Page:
Witchfest South, The Children of Artemis' newest addition to its calender of pagan events and festivals, took place last Saturday at Stanley Halls in London's South Norwood.
I popped in just for the day before setting of for my holiday, meaning I was there for the lectures and workshops but missed the evening entertainment. Its the second time I've had to miss the music and rock club at a Witchfest, and I'm determined I'll schedule my diary better next time, but nevertheless the talks and activities I did take part in were well worth it.
The day began with a simple yet powerful opening blessing by Welsh solo witch Tylluan Penry, who said she felt at home in the lovely arts & crafts style hall because it looked like a Welsh chapel.
With two and sometimes three lectures or workshops running alongside each other throughout the day, it is always tough to decide what to go to at Witchfest, but every talk I attended was excellent.
Mogg Morgan, a former member of the OTO, a founder of the Oxford Golden Dawn Occult Society and author of an excellent blog, gave the first talk in the main hall, on the subject of Golden Dawn Egyptian Gnosis. This was about the ancient Egyptian temple of Abydos, which was considered a pinnacle of magical teaching. After it was destroyed by Christians, many - including the Golden Dawn - have sought to recreate it on the astral plane and in the real world.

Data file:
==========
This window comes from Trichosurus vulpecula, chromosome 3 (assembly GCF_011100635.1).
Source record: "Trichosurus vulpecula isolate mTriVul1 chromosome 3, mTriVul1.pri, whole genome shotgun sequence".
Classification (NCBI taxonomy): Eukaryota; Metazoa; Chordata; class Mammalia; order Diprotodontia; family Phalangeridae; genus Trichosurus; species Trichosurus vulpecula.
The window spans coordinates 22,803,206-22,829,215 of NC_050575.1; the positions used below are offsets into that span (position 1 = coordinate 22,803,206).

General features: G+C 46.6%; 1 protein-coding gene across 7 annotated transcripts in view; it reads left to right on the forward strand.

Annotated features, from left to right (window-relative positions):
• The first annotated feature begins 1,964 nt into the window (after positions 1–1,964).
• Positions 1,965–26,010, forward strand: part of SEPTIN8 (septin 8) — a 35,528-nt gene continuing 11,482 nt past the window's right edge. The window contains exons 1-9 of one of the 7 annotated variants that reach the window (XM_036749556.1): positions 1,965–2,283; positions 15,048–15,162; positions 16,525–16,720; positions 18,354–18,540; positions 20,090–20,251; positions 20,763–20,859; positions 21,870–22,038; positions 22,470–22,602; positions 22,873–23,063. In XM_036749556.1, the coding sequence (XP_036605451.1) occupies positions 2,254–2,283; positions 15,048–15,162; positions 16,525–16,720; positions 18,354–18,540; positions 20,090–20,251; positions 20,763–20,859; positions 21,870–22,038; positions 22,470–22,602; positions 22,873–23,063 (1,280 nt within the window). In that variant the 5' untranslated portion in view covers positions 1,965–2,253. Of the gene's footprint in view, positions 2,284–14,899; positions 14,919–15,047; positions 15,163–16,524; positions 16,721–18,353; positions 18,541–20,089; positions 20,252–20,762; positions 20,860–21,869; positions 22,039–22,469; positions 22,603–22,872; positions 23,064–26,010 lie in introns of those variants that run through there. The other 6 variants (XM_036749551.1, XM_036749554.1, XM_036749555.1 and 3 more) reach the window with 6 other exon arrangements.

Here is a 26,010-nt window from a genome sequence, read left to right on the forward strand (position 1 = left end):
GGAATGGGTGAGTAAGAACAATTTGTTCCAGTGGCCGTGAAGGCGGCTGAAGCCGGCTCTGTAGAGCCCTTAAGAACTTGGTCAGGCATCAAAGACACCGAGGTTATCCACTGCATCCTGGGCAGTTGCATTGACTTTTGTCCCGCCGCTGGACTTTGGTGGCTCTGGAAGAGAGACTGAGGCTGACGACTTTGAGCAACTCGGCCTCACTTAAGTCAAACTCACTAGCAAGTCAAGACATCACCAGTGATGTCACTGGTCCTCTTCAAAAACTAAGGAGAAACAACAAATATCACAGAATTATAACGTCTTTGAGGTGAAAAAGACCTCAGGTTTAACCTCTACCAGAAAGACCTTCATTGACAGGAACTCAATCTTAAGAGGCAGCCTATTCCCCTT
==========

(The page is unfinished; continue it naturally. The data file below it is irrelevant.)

Archaeologist and witch James Bennett went even further into the past in the following talk, on Prehistoric Ritual and Religious Thought. He had studied prehistoric cave art first hand, at Chauvet, in France, and put forward theories of how the various animal depictions could have been created as totems, to represent the power of a tribe or family as well as to help give the hunter the power of the creature.
After lunch, Melissa Harrington gave a practical workshop on the Magick of Aleister Crowley. This included a demonstration of the Ritual of the Star Ruby, which Melissa had mentioned in a lecture she gave about Aleister Crowley at Witchfest last autumn. I found it interesting because it is a type of magic I know very little about.
I then went to hear Melissa's partner, Rufus, give a talk about Hermetic Magic. Hermetic magic is one of the best documented magical traditions, with material going back about 2,000 years. As Rufus pointed out, he was again talking about the historical roots of magic, which seemed to be very much the theme of the day. His talk included a short guided visualisation of entering a temple, which actually affected me quite strongly in that I felt a tightness in my chest during the meditation. And the temple I saw in my mind's eye made me think of a place I know in East Sussex - probably just me thinking about my holiday time ahead, but I am definitely going to go there because sometimes there are less-than-obvious reasons for things seen in visualisations.
James Bennett's second talk of the day was entitled Vampires. I have to say James is a fantastic raconteur and his stories of the undead had me shivering even though it was a warm day. If he gives the talk again anywhere near you, go to it - I recommend it.
The last talk I went to was on yet another magical tradition - an Introduction to Druidry by Damh the Bard. This was a brief look at the history of druidry, then an impassioned account of what druids actually get up to and believe in. I used the word impassioned because Damh is certainly passionate about his belief and I have to say his passion was infectious. I think I will definitely take the time to visit more druid events. They seem to have such fun and, to be honest, my own style of magic and belief is far more akin to druidry than to the highly formalised structures of the Golden Dawn, OTO, hermetic traditions and their ilk.